The Apostolate of the Laity

Waxing philosophical in communion with one, holy, catholic, and apostolic church.

My Photo
Location: Portland, Oregon, United States

I am just a sinner who holds fast to the notion that every human being on the planet is the result of a thought of God.

Saturday, July 19, 2008

The Mission

“By its nature, relativism fails to see the whole picture. It ignores the very principles which enable us to live and flourish in unity, order and harmony. Unity is the essence of the Church; it is a gift we must recognize and cherish.”
Pope Benedict XVI - World Youth Day

Does one take one's values from the contemporary culture, or does one apply one's values to the contemporary culture?

Most children at some point will hear a parent advise them not to go along with the crowd just because. "If you're friends jumped off a cliff would you jump off a cliff too?" or some variation of that no doubt at one one time or another was the imparted wisdom of mom and dad. It was good advice, but like so many of the smart things parents try to teach, often children simply do not listen. In the child's mind he can't imagine his friend wanting to jump off a cliff, but they do want to try beer which seems, comparatively, way safer.

As one enters adulthood and discovers that one is now on his own to decide what is right and wrong, how easy it becomes to just go along with the crowd. If everyone is doing it then it must be a good thing since no one wants to be unhappy. Television shows like Friends, Seinfeld, and Sex in the City have become the new synoptic gospels for the American culture. How many people does one know who could quote a favorite one liner from one of those programs but would struggle to come up with a favorite verse from sacred scripture?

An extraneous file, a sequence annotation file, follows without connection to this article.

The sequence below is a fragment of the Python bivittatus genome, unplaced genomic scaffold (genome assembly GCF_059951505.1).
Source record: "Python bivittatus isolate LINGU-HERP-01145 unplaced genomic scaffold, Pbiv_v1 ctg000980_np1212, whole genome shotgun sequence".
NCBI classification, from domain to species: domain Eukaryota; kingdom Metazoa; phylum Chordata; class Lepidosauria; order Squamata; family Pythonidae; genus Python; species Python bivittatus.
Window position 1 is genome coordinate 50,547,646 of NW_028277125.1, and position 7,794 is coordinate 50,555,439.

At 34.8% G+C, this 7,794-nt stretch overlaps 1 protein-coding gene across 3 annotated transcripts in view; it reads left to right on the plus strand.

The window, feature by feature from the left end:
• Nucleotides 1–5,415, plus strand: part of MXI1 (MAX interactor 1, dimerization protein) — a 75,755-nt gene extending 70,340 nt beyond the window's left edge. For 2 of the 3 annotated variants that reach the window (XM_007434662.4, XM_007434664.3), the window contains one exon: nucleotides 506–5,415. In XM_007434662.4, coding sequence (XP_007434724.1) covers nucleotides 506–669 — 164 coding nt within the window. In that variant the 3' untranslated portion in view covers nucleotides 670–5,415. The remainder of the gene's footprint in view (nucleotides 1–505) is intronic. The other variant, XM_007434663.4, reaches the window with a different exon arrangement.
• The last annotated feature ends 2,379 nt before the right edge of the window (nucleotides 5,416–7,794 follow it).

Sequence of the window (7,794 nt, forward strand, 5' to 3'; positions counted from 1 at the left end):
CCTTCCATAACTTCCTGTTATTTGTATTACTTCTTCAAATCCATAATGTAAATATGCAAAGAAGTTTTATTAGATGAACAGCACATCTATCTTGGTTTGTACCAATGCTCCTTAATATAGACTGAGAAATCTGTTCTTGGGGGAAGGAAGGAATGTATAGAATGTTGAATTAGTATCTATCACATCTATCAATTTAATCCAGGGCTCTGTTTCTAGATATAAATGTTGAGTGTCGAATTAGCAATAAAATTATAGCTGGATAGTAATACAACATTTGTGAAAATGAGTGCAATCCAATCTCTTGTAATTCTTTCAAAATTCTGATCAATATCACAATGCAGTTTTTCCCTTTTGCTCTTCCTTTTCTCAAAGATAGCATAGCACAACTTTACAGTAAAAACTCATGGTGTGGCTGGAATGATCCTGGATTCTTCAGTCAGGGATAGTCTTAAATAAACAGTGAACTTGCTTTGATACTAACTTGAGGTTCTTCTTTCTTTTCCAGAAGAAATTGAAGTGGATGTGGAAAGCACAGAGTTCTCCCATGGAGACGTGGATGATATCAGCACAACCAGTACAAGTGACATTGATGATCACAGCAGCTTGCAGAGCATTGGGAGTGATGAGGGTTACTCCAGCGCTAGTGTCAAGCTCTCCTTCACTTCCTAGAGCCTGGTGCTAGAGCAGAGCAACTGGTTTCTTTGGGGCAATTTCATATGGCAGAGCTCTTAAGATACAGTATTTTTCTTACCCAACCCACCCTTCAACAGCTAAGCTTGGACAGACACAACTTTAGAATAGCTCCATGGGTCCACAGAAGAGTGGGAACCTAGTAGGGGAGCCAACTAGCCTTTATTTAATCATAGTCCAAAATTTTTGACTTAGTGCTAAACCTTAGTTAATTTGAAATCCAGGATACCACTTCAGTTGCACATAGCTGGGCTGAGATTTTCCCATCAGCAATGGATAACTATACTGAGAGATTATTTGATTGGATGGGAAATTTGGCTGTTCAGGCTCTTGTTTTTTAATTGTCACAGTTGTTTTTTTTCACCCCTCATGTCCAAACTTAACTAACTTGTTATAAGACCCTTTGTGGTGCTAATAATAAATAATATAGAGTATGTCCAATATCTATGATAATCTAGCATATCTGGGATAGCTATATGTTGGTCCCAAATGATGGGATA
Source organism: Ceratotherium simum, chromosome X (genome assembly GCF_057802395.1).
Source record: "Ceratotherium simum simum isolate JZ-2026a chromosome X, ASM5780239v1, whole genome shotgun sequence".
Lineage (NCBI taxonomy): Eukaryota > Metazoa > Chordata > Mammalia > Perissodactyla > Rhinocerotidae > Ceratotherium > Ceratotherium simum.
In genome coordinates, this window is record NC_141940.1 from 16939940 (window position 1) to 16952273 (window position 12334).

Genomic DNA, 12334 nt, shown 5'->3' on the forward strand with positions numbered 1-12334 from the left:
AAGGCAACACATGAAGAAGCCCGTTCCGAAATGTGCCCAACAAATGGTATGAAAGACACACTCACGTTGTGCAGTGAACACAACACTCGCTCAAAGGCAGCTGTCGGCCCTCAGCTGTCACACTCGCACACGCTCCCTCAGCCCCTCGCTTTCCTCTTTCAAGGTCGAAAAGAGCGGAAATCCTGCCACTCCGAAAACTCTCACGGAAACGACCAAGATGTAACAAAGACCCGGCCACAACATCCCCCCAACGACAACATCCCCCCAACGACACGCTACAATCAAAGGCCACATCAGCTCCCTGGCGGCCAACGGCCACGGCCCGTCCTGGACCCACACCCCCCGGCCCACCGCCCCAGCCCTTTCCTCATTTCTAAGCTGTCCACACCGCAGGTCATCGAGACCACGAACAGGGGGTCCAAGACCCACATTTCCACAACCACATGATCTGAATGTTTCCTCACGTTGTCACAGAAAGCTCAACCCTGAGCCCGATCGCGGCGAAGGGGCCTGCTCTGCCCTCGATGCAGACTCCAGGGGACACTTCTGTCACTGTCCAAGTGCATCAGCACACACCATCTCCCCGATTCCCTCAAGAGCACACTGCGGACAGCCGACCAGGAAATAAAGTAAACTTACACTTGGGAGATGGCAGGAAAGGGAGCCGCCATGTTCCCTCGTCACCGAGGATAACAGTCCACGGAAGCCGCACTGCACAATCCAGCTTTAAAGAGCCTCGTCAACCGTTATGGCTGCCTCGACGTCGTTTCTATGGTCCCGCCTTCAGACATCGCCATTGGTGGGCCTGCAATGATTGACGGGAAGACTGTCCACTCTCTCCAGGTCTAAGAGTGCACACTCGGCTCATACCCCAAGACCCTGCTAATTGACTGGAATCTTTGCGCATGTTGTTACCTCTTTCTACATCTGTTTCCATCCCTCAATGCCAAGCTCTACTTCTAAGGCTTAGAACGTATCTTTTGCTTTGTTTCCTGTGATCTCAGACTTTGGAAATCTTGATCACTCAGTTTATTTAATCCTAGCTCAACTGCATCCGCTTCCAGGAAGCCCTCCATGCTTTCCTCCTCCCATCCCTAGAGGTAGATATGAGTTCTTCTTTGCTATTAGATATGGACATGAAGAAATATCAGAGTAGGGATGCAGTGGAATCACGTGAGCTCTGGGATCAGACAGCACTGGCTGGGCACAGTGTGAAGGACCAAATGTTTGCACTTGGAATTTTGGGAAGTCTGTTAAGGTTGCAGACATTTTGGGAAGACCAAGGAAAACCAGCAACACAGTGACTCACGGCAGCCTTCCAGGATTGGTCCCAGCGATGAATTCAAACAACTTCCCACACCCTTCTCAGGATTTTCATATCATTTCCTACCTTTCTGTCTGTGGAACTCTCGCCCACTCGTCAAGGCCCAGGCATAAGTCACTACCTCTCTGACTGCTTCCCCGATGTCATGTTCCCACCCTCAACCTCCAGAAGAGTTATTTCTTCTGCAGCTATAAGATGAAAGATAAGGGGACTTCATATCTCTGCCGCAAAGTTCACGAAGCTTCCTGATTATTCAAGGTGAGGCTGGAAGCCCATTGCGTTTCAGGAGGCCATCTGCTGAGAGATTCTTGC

Does one take one's values from the contemporary culture, or does one apply one's values to the contemporary culture?

Two men are on a mission right now. Barack Hussein Obama is on a globe trotting campaign trip to try to enhance his worldly credibility with the electorate. In Mr. Obama, the world can see first hand the incarnation of contemporary American culture. This junior senator from Illinois has positioned himself as the one who best represents what the people of these United States really stand for. And he may very well be right. Popularity seems to be the core value these days and not much else. The war in Iraq is tragic; the right to kill the unborn is paramount; God is optional; and George Bush is an idiot. If one can speak those populous messages with eloquence, many Americans have decided one need no further qualifications to lead.

The other man on a mission is Pope Benedict XVI who has traveled to Australia to bring the Gospel to Generation Hope who have gathered down under for World Youth Day in Sydney. The Pope has his own message of change for the world's young people that runs counter to the contemporary culture. This Holy Father really does know best as he calls on all not to follow the path of secular relativism but rather to simply seek the truth. He gives himself totally, faithfully, freely and fruitfully, not for his own advancement or benefit, but rather for the eternal salvation of the children, over one billion of them and growing, that Christ entrusted into his care.

Does one take one's values from the contemporary culture, or does one apply one's values to the contemporary culture?

Obama embodies the first part of the question, Pope Benedict espouses the second. It is Our Lord and Savior, Jesus Christ who offers the change one can believe in.